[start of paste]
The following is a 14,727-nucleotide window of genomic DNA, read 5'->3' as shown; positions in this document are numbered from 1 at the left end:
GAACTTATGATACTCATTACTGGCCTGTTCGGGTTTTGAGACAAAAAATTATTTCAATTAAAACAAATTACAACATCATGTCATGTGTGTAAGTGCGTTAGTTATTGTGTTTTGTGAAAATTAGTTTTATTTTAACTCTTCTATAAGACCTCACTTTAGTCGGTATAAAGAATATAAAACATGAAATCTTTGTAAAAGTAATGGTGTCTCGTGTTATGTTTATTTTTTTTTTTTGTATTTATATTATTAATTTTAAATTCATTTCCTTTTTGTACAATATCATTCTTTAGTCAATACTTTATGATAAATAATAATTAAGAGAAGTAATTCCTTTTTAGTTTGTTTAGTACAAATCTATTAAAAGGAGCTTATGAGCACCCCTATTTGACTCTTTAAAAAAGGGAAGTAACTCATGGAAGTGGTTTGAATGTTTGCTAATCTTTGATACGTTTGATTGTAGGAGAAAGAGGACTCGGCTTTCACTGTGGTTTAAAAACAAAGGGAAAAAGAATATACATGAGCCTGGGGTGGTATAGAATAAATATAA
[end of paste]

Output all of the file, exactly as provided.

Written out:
The following is a 14,727-nucleotide window of genomic DNA, read 5'->3' as shown; positions in this document are numbered from 1 at the left end:
GAACTTATGATACTCATTACTGGCCTGTTCGGGTTTTGAGACAAAAAATTATTTCAATTAAAACAAATTACAACATCATGTCATGTGTGTAAGTGCGTTAGTTATTGTGTTTTGTGAAAATTAGTTTTATTTTAACTCTTCTATAAGACCTCACTTTAGTCGGTATAAAGAATATAAAACATGAAATCTTTGTAAAAGTAATGGTGTCTCGTGTTATGTTTATTTTTTTTTTTTGTATTTATATTATTAATTTTAAATTCATTTCCTTTTTGTACAATATCATTCTTTAGTCAATACTTTATGATAAATAATAATTAAGAGAAGTAATTCCTTTTTAGTTTGTTTAGTACAAATCTATTAAAAGGAGCTTATGAGCACCCCTATTTGACTCTTTAAAAAAGGGAAGTAACTCATGGAAGTGGTTTGAATGTTTGCTAATCTTTGATACGTTTGATTGTAGGAGAAAGAGGACTCGGCTTTCACTGTGGTTTAAAAACAAAGGGAAAAAGAATATACATGAGCCTGGGGTGGTATAGAATAAATATAA